Here’s What You Need to Know About Using Toilets in Different Countries

Traveling is a great experience, but all the fun disappears as soon as you are faced with the challenge of finding a good and clean toilet.

I don’t wish to sound like a whine, but I’ve visited a few places where I used to be so scared to lay my posterior on the wet throne. And, not I’m not kidding. Toilets and the toilet culture can vary so much between countries and while some are weird, others are worse.


IndiaI know that many still have the perception that the citizens of a country with a population of around 1.3 billion still make their way to the railway tracks or fields, carrying along with them a “lota” of water to relieve the pressure in their bladders. This is because India is known for its huge problem of open defecation, which mostly takes place in rural places. It stemmed from negligence from the British government and then from the Indian government. There was a lack of awareness about the importance of having a good and clean toilet in many Indian villages. However, things are slowly changing as the state aims to make India open defecation free by the next 5-10 years. With the Swachh Bharat Abhiyaan education program and the Open Defecation Free Initiative (ODF) taken by the government, around 8 states and 2 union territories have already been declared as ODF, with many more states following closely behind. “Around 500 million people have stopped defecating in the open since the Swachh Bharat Abhiyaan campaign began, down from 550 million at the beginning of the programme to less than 50 million today.” Isn’t that great?

Yet, there are some people in India who still search for hideouts, bushes and deserted areas to ease themselves. In fact, even when people have toilets, some of them still defecate in the open. So, don’t be too surprised if you see people early morning queueing up along the roads to relieve themselves.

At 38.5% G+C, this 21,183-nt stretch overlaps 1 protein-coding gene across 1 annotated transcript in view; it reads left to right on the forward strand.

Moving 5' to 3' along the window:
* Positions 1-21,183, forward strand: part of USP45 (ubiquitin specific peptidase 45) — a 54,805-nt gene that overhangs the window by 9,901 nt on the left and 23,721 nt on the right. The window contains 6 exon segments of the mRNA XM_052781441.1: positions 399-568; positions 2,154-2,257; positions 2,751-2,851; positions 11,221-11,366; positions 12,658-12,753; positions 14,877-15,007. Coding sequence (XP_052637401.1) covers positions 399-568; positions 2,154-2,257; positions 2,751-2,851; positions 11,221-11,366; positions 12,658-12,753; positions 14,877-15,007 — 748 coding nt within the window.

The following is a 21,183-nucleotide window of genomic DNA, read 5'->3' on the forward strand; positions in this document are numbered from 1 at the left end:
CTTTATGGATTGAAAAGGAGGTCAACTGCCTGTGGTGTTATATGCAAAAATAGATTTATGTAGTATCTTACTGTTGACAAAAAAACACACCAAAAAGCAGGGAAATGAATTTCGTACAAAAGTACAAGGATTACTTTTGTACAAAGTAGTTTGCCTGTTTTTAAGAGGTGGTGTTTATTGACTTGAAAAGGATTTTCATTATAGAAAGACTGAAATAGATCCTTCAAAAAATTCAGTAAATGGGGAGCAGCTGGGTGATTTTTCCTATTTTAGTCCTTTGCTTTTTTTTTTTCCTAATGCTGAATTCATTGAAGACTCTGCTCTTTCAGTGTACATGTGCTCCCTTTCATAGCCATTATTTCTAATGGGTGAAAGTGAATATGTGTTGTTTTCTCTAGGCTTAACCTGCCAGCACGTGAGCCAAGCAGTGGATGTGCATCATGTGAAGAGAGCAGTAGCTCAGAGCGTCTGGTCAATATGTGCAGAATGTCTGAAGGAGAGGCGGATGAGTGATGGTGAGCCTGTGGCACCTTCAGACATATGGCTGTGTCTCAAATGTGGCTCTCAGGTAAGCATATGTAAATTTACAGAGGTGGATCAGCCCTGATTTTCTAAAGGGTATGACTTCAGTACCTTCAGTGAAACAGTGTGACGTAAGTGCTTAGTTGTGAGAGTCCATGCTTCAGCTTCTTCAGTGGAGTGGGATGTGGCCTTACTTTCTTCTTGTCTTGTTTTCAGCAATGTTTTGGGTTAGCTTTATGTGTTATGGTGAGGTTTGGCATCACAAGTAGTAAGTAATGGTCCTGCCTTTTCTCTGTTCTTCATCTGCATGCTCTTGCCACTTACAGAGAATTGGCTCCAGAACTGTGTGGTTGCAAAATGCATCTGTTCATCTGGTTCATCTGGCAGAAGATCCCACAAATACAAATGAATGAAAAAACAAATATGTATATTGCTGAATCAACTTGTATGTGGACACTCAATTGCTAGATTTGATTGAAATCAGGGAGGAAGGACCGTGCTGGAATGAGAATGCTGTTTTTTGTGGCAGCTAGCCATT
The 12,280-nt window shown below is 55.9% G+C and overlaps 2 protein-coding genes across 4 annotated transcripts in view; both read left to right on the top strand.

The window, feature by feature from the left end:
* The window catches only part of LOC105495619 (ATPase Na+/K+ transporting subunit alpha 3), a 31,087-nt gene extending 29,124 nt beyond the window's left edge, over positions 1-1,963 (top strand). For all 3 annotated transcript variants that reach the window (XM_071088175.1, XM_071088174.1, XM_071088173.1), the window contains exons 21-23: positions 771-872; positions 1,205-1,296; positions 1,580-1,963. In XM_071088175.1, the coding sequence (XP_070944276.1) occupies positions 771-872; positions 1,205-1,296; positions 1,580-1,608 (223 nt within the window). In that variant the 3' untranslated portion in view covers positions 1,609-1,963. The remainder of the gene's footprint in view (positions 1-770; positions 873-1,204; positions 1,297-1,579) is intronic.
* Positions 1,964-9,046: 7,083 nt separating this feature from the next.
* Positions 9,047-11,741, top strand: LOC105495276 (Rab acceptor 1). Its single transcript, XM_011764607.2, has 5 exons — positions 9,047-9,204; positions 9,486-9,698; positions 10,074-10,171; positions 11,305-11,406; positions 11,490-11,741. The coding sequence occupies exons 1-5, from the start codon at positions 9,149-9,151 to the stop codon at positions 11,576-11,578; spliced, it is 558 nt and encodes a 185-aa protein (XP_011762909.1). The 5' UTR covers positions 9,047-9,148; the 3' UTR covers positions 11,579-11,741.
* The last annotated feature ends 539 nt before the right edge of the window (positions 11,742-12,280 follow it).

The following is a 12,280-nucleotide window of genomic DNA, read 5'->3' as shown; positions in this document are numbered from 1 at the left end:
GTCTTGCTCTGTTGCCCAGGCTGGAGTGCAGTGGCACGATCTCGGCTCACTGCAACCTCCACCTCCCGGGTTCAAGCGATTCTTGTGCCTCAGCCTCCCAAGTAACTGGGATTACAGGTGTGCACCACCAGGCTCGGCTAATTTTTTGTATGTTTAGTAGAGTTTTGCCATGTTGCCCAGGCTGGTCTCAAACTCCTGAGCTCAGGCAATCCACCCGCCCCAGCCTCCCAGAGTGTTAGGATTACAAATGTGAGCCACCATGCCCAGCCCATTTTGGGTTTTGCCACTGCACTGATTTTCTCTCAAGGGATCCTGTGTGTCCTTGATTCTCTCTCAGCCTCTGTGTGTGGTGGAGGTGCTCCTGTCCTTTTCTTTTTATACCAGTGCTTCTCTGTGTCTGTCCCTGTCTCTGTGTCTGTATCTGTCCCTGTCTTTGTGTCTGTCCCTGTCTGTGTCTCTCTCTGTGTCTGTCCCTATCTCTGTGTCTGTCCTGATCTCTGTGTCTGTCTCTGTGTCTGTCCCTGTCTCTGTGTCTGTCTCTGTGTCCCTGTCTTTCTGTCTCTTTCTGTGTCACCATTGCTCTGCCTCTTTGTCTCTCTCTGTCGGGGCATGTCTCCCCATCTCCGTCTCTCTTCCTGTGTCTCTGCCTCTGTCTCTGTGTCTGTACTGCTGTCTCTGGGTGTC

ChinaMany years ago, the toilets in China used to be really disgusting and horrible. Sometimes, people had to walk past hundreds, if not thousands of maggots to get to the spot. And, there’s one thing I heard from my friend who grew up in China during the 80s and 90s- and that one thing scarred her for years, if not for life.

There was this space with a few holes and let me specify that there was no door for each stall. You had to squat and take a dump over the holes and then your feces would drop into a room below where someone would come inside to collect the feces for fertilizer (gross, I know). Theperson would stand on the border with a long tool to do the job. But, that was not the only reason that traumatized my friend. Apparently, those holes were so big that anyone could fall inside.

Fortunately, today you won’t see such horrible things and instead, the toilets are now pretty much well and smell good (thanks to the fresheners, of course). Honestly, I can say that toilets in China have gone from horrendous terrible to tolerably good/mediocre.

However, there’s one thing you always need to remember when using Chinese public toilets: you’ll have to bring your own toilet paper as giving out toilet paper is not a norm in China, unlike in Western countries.


AustraliaIt’s really hard – nearly mission impossible – to find a public toilet in India, but not in Australia. In fact, the country has a website that anyone can have access to and download a map that shows the way to Australia’s 16,000 toilets. The website can inform you which toilets are open for 24 hours or at which time they are closed. Another advantage of this type of technology is that the website allows even non-English speakers to find their way easily to these toilets.

However, there’s one little thing you need to be aware of. Australia is a country with a dry climate and as a result, thirsty snakes have often been reported to try to find “hydration” in public toilets. But, don’t worry, this kind of “behavior” only happens during the mating season.


Here’s What You Need to Know About Using Toilets in Different Countries
Tagged on:                 

Leave a Reply

Your email address will not be published. Required fields are marked *